My experience at GLF was a marvelous one. The very fact that such a well-organized event, at such a large scale, was being held at one of my favourite places in my hometown – the sophisticated yet welcoming Kanoria Arts Center – was immensely satisfactory in and of itself. The presence of three separate venues where sessions could take place simultaneously ensured that even such a slew of diverse events could be held in the space of three days without the space becoming congested. From the media promotion to the comfortable speaker’s lounge with the great coffee, the festival was perfectly planned. Even the food was delectable (I love how they had candy floss!).
But this was all merely ornamentation. The GLF was, after all, a literary event. The speakers and the panelists of each session were the heart and soul of the festival and the knowledge and accomplishment of each in their field was astounding. One of the sessions that I enjoyed the most was the renowned author Mr. Ashwin Sanghi. The favourite ‘story-behind-the-story’ I love to hear about is what sparks one’s imagination, and how that spark ignites a bonfire that, eventually, leads to what we find on bookshelves. Mr. Sanghi’s ‘story-behind-the-story’ was especially fascinating, with him speaking at length about how each of his books was born from a burgeoning obsession with a place, or an event in history, or something along those lines. His candor and wit were refreshing, but the cherry on the icing on the cake was the fact that, at the end of his session, Mr. Sanghi held aloft to the audience the copy of my book that I had given him earlier. It made my day.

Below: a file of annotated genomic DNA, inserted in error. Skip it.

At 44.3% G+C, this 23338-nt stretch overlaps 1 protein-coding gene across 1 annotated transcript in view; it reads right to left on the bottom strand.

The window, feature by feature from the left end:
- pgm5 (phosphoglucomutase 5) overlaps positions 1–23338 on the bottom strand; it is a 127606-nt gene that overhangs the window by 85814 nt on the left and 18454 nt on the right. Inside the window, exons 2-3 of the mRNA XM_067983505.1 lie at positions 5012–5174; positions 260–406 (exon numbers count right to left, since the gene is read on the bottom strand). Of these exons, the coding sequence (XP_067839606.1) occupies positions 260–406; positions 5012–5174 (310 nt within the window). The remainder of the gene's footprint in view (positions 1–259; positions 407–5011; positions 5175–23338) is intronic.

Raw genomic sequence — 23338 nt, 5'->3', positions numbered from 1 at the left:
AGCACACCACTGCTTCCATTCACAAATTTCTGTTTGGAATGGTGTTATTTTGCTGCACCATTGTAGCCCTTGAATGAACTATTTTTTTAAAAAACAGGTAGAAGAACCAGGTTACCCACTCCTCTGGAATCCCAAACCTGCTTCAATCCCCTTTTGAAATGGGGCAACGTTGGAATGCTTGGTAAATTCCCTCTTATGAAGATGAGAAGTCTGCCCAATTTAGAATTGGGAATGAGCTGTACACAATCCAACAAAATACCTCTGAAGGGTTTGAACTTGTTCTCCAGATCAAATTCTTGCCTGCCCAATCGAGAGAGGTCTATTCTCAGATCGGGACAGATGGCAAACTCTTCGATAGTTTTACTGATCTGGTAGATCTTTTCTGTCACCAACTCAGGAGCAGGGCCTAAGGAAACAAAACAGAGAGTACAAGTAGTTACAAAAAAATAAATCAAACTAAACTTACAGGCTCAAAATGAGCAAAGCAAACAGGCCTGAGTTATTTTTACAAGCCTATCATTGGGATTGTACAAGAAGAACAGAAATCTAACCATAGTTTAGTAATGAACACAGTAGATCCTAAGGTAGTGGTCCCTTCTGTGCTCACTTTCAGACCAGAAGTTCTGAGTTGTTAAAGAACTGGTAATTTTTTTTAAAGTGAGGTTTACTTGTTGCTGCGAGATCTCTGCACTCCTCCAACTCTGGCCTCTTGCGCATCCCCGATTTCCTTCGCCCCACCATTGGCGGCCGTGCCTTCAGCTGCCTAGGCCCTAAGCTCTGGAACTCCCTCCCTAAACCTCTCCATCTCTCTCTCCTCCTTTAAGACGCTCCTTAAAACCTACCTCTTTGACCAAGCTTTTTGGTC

It was great meeting a lot of distinguished figures as well. I came across Mr. Sanjay Chakraborty, whose stint as quizmaster was immensely entertaining, Mr. Abhishek Jain, who is now a sort of Gujarati cult-hero, and Mr. Chirag Trivedi, a reviewer with a discerning eye for literature.
But the people whose acquaintance I was especially thrilled to make were my fellow panelists: Rameshwar Bhatt, Vedika Parekh, Alap Tanna, and Om Patel. It is always pleasant to meet like-minded people, but conversing with them was both edifying and enjoyable. I remember, shortly before our session began, we were happily sipping on some tea and coffee in the speaker’s lounge, chatting away on a range of topics from Russian politics to Trump. The session itself went swimmingly, with Ahmedabad Book Club founder Priyanshi Patel sparking the discussion with insightful questions.
All in all, my experience at the Gujarat Literature Festival was an amazing one, with the quiet hustle-and-bustle, the enormous impromptu bookshop, and the candy-floss stand – something that I look forward to attending next year.
Vishwesh Desai is a young 15 year old author whose debut novel ‘Shadows Of Northland‘ – a fantasy fiction, has earned numerous good reviews. His book was featured by Crosswords among the ‘Top 10 List’ and has foreword by Ashok Banker. Vishwesh was present as a panelist on third day of Gujarat Literature Festival 2016, and he has written this piece upon invitation from creativeyatra.com
Cover Graphic : Aniruddha Das
Photographs : Pratik
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